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Menopause. 2014 Apr;21(4):399-402. doi: 10.1097/GME.0b013e31829fc68c.

Urinary incontinence: the role of menopause.

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From the 1Obstetrics and Gynecology, Sydney Medical School Nepean, University of Sydney, Sydney, NSW, Australia; 2Obstetrics and Gynecology, Medical University of Graz, Graz, Austria; 3Ginecología y Obstetricia, Clínica Alemana de Santiago, Santiago Región Metropolitana, Chile; and 4NHMRC Clinical Trial Center, University of Sydney, Sydney, NSW, Australia.



This study aims to explore the effects of menopause and hormone therapy on the symptoms and signs of stress urinary incontinence and urge urinary incontinence.


Records of women who attended a tertiary urogynecological unit were reviewed retrospectively. A standardized interview included evaluations of symptoms, menopause age (ie, time since last menstrual period or onset of menopausal symptoms), current or previous hormone use, and visual analogue scales for bother. Multichannel urodynamics, including urethral pressure profilometry and determination of abdominal leak point pressure, was performed.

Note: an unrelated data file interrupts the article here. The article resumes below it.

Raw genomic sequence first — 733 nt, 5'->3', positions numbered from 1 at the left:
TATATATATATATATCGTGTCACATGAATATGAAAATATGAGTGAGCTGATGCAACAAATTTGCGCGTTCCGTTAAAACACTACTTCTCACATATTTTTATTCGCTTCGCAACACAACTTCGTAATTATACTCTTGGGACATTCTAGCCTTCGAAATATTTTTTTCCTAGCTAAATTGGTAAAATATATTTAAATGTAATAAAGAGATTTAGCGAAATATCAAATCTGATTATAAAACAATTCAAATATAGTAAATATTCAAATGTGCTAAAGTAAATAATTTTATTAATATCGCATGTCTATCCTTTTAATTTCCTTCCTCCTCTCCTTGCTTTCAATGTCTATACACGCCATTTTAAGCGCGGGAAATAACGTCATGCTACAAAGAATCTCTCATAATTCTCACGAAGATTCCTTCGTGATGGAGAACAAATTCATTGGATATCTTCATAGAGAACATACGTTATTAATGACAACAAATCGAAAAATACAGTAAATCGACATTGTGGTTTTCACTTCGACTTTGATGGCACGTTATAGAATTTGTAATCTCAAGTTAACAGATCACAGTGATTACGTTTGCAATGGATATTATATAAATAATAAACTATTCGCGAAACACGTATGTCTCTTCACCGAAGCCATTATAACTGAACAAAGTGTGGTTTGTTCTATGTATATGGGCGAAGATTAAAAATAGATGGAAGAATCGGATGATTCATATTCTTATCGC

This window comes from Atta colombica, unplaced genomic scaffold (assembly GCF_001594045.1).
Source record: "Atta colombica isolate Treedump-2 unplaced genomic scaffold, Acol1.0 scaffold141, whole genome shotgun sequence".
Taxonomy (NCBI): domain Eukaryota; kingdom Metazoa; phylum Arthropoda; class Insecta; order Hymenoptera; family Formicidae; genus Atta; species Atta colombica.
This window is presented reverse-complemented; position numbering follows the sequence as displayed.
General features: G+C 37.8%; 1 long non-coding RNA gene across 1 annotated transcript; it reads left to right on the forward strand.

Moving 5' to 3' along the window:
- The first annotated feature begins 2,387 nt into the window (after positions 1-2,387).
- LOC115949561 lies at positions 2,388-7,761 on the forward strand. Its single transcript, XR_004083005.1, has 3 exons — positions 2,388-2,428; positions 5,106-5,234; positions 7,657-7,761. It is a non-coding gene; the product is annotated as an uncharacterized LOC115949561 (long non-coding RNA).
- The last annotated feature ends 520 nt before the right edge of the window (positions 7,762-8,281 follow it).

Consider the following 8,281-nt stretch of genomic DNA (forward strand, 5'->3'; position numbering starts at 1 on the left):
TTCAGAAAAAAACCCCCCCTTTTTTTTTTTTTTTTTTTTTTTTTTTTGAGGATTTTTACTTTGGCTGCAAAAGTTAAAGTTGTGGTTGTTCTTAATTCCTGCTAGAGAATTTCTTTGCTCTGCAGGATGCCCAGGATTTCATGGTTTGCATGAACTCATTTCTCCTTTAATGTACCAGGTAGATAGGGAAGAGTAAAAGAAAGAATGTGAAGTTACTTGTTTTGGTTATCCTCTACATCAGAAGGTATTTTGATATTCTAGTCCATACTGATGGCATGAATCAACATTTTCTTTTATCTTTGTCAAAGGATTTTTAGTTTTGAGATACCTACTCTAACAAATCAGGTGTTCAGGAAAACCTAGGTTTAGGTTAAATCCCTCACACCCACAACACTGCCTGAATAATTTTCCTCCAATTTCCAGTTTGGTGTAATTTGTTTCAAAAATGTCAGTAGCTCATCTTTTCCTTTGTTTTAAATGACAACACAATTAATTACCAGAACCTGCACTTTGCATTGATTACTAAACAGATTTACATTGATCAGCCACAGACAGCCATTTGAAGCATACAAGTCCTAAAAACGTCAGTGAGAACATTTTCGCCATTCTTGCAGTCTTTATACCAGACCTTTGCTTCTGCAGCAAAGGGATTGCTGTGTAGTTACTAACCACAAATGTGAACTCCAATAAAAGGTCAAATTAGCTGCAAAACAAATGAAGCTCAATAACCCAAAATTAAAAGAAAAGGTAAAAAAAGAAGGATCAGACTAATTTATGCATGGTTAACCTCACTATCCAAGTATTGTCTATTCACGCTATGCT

Of 382 women seen during the inclusion period, 62% were postmenopausal. Current systemic or local hormone use was reported by 7% and 6%, respectively. Two hundred eighty-eight women (76%) reported symptoms of stress urinary incontinence, with a mean bother of 5.7, and 273 women (72%) reported symptoms of urge urinary incontinence, with a mean bother of 6.4. On univariate analysis, symptoms and bother of urge incontinence were significantly related to menopause age, whereas this relationship was not found for stress incontinence. After calendar age was controlled for, length of menopause showed no significant relationship with any symptom or sign of urinary incontinence.


Hormone deficiency after menopause is unlikely to play a major role in urinary incontinence.

[Indexed for MEDLINE]

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